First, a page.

Here it is at last. A curious sort of Yuletide for us. It has been raining and snowing and the ground is horribly sloppy and greasy. Last night was fairly quiet save for a number of revellers who have skinned the canteen out of beer. We had a flash breakfast of fried steak, bacon and mashed spuds and are now getting up an appetite for the great event.
A right royal spread, the festival lasting from 2 to 4 p.m. fed on turkey and ham with several kinds of vegetables, sauces, stuffing etc., followed by hot duff, stewed fruit and custard; plenty of French wine and beer, cigarettes, cigars, nuts, muscatels etc. Various toasts and a few humorous speeches were followed by an impromptu smoke concert. Some of the items were most funny. The Padre sang “Somerset” starting off egregiously out of tune, but the crowning effort was that of a negro visitor from the West Indies, who piped “Darling I am growing old” in a weedy childish treble. After it all we were rushed through with watering and feeding the dismal donks, during which I saw our West Indian guest and a bibulous bombardier careering up and down the slushy paddocks in a bareback Derby. We are now in our tent drinking beer and bellowing choruses. We had the snow after all and the ground was white when we came out from our feasting. I must confess to a very replete feeling about the “bhingy” for some hours after that dinner. The revellers are now all sleeping peacefully; only W. and I sit up writing, with candles balanced in uneasy attitudes, the only sounds being the distant boom of the heavies (busy, alas, even on this night), the muffled choruses of distant wassailers and the hissing of stray snowflakes on our tin chimney. We should feel thankful that we are not in action or up in the trenches and shell holes with the poor old infantry.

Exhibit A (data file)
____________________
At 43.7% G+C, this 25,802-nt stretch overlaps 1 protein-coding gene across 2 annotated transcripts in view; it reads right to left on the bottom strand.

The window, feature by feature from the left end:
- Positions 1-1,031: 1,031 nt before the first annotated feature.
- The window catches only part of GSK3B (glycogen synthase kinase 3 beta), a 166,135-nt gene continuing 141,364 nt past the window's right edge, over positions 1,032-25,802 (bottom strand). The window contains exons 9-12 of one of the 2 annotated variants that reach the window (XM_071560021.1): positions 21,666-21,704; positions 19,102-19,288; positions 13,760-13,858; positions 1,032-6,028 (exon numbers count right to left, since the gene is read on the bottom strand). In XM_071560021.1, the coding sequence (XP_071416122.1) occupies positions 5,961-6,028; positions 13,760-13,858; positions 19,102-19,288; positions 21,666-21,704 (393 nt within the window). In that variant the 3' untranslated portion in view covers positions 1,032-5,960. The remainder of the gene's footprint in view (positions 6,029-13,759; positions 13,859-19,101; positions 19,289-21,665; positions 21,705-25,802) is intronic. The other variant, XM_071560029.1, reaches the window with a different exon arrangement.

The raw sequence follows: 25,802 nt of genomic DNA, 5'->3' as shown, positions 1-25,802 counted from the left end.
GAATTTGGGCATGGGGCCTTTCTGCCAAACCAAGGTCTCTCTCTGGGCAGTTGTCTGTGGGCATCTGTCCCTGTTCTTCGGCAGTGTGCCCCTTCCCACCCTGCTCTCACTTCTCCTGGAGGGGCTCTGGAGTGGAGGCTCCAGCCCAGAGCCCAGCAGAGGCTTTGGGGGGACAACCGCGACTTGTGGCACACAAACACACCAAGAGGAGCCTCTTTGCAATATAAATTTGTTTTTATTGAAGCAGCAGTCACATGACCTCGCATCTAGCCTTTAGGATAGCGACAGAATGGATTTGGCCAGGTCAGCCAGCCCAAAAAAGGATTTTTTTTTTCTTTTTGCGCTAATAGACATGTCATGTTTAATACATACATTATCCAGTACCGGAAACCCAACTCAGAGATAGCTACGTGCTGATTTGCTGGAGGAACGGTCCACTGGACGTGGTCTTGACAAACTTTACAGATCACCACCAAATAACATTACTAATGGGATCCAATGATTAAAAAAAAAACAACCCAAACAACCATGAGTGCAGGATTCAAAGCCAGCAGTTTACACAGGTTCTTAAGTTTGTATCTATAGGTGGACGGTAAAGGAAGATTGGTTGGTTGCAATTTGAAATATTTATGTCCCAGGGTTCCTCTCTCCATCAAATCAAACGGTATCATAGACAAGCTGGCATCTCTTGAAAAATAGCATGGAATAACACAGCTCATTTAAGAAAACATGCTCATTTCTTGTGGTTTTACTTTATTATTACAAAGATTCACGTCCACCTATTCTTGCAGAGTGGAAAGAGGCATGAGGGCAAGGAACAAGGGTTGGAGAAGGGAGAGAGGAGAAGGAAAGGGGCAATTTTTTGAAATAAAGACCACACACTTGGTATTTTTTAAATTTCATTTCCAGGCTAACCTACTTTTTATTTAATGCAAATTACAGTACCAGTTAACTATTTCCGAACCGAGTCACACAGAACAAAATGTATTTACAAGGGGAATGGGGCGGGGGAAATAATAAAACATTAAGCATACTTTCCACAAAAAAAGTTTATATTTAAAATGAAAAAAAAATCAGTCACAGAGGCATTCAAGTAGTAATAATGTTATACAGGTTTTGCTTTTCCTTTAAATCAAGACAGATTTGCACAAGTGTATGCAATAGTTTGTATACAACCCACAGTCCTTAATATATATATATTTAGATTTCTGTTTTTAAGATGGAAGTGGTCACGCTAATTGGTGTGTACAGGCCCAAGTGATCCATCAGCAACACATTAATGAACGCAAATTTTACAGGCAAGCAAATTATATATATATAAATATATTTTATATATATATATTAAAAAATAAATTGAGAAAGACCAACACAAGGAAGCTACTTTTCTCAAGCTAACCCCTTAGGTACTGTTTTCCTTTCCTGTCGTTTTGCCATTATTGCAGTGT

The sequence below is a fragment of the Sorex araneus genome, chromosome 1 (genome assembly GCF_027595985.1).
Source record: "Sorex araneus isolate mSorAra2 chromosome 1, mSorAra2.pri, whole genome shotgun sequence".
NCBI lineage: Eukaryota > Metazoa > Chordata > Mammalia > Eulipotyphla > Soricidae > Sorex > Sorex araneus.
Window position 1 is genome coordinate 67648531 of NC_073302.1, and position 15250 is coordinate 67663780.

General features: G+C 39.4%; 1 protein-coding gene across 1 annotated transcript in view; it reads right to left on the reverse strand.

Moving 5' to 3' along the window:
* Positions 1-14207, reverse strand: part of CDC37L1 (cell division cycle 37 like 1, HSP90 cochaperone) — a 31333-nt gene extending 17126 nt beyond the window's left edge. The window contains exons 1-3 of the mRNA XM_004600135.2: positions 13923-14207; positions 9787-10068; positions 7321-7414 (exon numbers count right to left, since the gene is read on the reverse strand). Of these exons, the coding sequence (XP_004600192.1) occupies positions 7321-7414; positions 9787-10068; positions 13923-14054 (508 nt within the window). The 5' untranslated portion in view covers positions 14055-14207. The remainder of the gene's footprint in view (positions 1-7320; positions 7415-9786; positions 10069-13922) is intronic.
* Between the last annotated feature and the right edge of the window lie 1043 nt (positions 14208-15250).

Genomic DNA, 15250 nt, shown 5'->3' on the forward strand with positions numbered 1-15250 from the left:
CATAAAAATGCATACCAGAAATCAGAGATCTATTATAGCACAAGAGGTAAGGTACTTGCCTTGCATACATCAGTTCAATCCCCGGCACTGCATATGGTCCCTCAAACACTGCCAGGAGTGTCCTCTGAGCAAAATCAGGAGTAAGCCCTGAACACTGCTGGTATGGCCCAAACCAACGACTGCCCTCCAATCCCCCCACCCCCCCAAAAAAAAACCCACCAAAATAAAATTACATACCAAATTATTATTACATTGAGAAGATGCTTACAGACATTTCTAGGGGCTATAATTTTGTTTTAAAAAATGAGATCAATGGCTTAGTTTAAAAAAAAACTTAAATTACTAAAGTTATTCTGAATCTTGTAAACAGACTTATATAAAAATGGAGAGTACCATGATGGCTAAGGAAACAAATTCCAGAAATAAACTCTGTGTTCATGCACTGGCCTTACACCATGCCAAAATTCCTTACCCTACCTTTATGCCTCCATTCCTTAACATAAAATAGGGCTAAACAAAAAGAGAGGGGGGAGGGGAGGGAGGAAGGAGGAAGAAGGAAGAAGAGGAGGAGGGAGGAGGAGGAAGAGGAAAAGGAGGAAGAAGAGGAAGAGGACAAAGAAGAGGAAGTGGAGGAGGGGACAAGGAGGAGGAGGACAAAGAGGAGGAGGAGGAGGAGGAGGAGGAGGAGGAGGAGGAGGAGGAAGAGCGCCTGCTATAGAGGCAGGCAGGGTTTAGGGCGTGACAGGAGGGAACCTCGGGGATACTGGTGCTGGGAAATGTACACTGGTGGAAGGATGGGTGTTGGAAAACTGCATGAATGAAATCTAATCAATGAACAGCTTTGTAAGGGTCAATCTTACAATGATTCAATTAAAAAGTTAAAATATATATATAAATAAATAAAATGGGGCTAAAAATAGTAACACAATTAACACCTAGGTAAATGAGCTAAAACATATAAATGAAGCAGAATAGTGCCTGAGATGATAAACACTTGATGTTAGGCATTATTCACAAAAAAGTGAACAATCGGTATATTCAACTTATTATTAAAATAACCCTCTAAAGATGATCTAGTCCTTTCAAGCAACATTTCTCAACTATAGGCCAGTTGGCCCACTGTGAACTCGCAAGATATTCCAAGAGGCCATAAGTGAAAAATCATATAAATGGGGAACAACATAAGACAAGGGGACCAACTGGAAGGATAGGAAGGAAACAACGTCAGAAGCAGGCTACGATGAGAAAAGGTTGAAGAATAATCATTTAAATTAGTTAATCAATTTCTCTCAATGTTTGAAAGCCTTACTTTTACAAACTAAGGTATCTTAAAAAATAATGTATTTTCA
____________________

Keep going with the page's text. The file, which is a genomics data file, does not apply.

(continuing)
Image: New Zealand soldiers at the counter of an army canteen in France during World War One, eating pieces of Christmas cake and drinking coffee distributed free by the New Zealand YMCA on Christmas Day, 1917. Behind the counter, one soldier is handing out what looks to be chocolate (or a cigar) from a box labelled “Fry’s Chocolate cakes”. Photograph by Henry Armytage Sanders. National Library, ref. 10×8-1764-G.
Note: Lieutenant J. R. Byrne, in New Zealand Artillery in the Field, 1914-1918 (Whitcombe and Tombs Limited, 1922, Auckland, p.213), describes Christmas Day for the NZ Artillery thus:
Warning was issued from Divisional Headquarters that all ranks were to be specially prepared for attacks from the enemy on Christmas Day, but nothing of this nature followed, though the infantry sent up an S.O.S. at 2.45 a.m. Batteries at once opened fire, but after fifteen minutes the situation was reported clear, and firing ceased. During the remainder of the day the enemy’s artillery activity was slightly above normal, while the New Zealand batteries contented themselves with firing two concentrations—one at 8 a.m. and another at 5 p.m. Snow fell during the day, just sufficient to lightly cover the ground and give the traditional setting for an Old World Christmas. All did their best to spend the day as suitably as circumstances permitted, and at the waggon lines at any rate the dinners which had been prepared were of a kind and quantity sufficient to tire the appetite of even such trenchermen as sat round the tables that day. The C.R.A. paid brief visits to the waggon lines about mid-day, and spoke a few words to the assembled men.”